The New Zealand Festival of Motor Racing organisers are rubbing their respective hands in glee this weekend as the Ferrari Festival revs up for the first of two back-to-back weekends of red fever gets underway.
This weekend at Hampton Downs gets the Ferrari treatment, which is repeated next weekend, January 24-26, so if fans of the great Italian manufacturer and the New Zealand 'tifosi' can't get along this weekend they have another a chance in seven days time.
To really whet the Ferrari fan's appetites, two of the most recognised Formula One cars of the mid-1980s will be at the track. The F156/85s, formerly driven by the late Michele Alboreto and Stefan Johansson, were the bellowing behemoths of a bygone era pumping out 750kW-plus of barely controllable power.
"The 1985 Formula One season is widely considered by the F1 community to be one of the best and most exciting of all time," said Festival chairman Jim Barclay.
"It is the season that saw new names in Formula One really emerge - Ayrton Senna and Nigel Mansell were just two of the up and coming stars and the likes of Alain Prost, Nikki Lauda and Keke Rosberg were still out there winning.
"To have two of the most iconic cars from that era of Formula One set to run at a New Zealand track, and at our event, is obviously very exciting and something we and the fans will look forward to hugely."
The cars' (chassis 079 and 082) owner Belgiorno-Nettis has owned both cars for some time and they get regular track workouts rather than sitting in some mausoleum collecting dust. He bought his first 156/85 in 1995, which was used in nine races. It was raced as number 27 when Alboreto drove it and as number 28 when Johansson drove it.
In 2006 he bought his second one and it was a new car in 1985 that Johansson drove in practice for the Belgian GP and at the Canadian and US Grand Prix in Detroit.
Also at the Festival is the 1994 ex-Gerhard Berger and Jean Alesi 412T1. This beast has a 3.5 litre V12 normally aspirated engine, and is regarded as one of the best sounding Formula One cars of all time, though perhaps not one of the most outright successful from the Italian manufacturer.
"What I'm looking forward to as a motor racing fan is being able to see and hear the last of what I reckon the real F1 cars," said Festival organiser Richard Gee. "The 412T1 had 3.5-litre V12 engine that sounded magnificent and I can't wait to hear it again."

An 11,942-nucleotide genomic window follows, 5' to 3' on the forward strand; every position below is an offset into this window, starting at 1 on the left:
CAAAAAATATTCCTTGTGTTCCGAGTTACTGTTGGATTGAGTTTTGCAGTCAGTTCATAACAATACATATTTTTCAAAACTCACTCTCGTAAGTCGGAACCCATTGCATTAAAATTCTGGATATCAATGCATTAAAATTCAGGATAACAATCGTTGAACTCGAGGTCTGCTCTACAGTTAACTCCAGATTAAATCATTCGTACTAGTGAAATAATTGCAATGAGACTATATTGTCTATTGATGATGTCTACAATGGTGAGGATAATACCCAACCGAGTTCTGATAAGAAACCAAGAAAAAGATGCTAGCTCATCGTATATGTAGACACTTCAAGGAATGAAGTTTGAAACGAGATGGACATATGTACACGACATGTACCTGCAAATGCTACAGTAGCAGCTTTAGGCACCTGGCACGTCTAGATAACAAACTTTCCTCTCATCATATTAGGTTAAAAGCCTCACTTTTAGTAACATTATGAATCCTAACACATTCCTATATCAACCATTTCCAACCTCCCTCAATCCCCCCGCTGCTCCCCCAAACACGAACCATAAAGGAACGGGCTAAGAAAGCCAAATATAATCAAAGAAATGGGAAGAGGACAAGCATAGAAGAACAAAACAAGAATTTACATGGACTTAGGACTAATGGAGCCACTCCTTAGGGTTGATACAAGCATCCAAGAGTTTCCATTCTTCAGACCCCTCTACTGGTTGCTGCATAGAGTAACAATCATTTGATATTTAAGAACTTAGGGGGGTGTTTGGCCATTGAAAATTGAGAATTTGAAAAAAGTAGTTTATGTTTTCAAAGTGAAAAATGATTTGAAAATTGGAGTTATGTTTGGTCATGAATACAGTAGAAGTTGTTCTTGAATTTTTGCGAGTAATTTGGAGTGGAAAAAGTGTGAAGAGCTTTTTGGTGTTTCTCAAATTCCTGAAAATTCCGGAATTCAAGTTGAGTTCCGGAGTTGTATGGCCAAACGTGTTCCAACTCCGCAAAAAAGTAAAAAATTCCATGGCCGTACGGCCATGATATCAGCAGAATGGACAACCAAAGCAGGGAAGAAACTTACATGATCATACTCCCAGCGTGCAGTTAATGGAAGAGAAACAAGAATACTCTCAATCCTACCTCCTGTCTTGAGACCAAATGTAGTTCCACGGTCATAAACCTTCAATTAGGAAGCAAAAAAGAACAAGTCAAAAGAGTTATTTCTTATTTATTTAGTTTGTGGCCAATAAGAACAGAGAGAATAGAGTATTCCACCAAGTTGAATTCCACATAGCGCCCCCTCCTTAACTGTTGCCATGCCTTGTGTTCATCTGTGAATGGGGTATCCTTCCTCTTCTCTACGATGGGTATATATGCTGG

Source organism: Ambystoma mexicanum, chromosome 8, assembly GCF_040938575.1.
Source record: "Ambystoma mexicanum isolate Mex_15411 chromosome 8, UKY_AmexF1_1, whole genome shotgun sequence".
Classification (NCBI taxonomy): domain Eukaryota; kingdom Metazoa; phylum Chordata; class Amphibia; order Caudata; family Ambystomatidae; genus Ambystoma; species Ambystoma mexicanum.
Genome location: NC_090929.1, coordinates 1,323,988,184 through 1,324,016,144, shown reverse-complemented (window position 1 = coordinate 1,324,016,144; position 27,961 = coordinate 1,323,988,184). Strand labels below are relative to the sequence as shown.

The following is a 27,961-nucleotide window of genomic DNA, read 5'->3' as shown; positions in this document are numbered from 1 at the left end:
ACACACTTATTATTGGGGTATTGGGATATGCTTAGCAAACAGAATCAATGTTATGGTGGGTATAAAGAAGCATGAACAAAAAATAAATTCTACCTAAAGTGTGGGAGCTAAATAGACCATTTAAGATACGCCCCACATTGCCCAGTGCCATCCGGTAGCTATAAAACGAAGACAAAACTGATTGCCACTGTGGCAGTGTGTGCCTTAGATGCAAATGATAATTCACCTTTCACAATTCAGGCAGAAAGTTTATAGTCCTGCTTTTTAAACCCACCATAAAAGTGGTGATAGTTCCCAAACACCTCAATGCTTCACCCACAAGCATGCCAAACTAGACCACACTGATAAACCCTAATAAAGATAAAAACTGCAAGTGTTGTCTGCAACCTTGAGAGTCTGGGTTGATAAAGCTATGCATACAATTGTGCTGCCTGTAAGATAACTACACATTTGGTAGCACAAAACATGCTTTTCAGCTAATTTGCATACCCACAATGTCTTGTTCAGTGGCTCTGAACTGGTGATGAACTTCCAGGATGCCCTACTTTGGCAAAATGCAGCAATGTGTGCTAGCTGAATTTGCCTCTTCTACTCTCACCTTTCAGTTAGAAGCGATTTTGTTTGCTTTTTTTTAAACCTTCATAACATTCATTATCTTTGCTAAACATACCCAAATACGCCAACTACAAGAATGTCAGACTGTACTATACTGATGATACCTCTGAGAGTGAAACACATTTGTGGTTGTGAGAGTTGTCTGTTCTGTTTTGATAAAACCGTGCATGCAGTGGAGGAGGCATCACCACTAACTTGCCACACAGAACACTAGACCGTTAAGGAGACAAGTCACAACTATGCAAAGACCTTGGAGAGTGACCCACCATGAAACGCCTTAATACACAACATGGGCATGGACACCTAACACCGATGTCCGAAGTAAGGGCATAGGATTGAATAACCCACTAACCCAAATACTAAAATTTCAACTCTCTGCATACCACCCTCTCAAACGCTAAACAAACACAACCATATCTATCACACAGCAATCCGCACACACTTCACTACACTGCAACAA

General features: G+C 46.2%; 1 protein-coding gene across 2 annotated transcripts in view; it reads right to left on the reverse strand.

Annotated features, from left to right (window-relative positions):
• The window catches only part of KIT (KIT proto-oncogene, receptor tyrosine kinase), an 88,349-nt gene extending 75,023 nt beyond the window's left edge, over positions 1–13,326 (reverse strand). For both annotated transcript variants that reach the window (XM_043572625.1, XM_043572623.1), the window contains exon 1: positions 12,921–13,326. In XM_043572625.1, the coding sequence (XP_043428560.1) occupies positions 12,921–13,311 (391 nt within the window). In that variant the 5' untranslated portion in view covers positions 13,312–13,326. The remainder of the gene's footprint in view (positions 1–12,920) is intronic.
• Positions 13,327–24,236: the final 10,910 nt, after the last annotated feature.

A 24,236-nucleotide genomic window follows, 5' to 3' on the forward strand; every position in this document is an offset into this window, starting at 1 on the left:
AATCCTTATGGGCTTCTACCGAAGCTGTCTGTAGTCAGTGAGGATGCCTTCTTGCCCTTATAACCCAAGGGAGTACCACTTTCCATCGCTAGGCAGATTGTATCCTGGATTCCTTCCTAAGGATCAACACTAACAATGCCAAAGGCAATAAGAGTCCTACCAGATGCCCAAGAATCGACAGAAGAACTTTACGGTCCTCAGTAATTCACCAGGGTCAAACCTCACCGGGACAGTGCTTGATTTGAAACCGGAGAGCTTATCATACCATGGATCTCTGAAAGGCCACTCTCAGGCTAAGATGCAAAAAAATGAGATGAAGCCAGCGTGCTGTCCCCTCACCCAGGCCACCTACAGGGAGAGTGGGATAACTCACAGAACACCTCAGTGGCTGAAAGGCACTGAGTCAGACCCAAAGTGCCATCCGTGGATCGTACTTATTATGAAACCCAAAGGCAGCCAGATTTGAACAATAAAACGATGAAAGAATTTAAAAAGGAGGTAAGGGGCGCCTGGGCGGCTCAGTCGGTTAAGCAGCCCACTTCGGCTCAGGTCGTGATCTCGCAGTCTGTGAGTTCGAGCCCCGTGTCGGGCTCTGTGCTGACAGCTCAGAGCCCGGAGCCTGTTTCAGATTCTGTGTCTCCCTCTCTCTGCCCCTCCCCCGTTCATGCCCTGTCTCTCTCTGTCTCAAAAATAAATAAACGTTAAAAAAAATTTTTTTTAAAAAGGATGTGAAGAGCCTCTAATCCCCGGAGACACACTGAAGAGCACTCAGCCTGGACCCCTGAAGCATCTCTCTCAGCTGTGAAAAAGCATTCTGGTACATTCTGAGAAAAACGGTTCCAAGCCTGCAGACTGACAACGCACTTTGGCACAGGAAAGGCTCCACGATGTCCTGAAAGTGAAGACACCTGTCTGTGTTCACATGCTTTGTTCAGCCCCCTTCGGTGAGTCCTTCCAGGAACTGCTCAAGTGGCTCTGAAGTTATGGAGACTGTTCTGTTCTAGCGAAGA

If you think that's not enough to entice you along to the Festival, the ex-works 1955 Ferrari 750 Monza sports racing car will be on show at the second weekend of the Ferrari Festival. This Monza was one of two Monzas racing in New Zealand in 1957. It was said the car had been driven by works driver Eugenio Castelotti in the 1955 Le Mans 24 Hour race and won at Rouen in France and a third places at Targa Florio and the Swedish GP. Sadly, Ken Wharton, who bought the car to New Zealand, was killed when driving the car in a sports car race at Ardmore in 1957.
Ken Harris purchased the wrecked car in 1957 and rebuilt it to race condition and in 1961 John Riley got hold of the car and fitted a Chev Corvette 4.600-litre to it after the four-cylinder Ferrari engine blew up. Sir Leonard Southward, of the Southward Car Museum, purchased the car in the later 1960s had the Corvette engine removed and the car was on display in an unrestored condition in the Museum until a complete restoration was undertaken in the mid-2000s.
New Zealand's largest ever single gathering of Ferrari road and race cars is all set to wow fans and enthusiasts alike when more than 140 examples of one of motoring's most sought-after brands and the Festival organisers a hoping to set a record for the number of Ferraris gathered in one place. The event is in association with Continental Cars' new Ferrari dealership in Auckland.
The New Zealand Festival of motor Racing is the country's biggest historic motorsports event and 2014 is its fifth running, A huge grid of Formula 5000 cars, Historic Muscle Cars, historic Formula Ford, Classic Trials, BMWs and classic saloons will keep all manner of fans happy.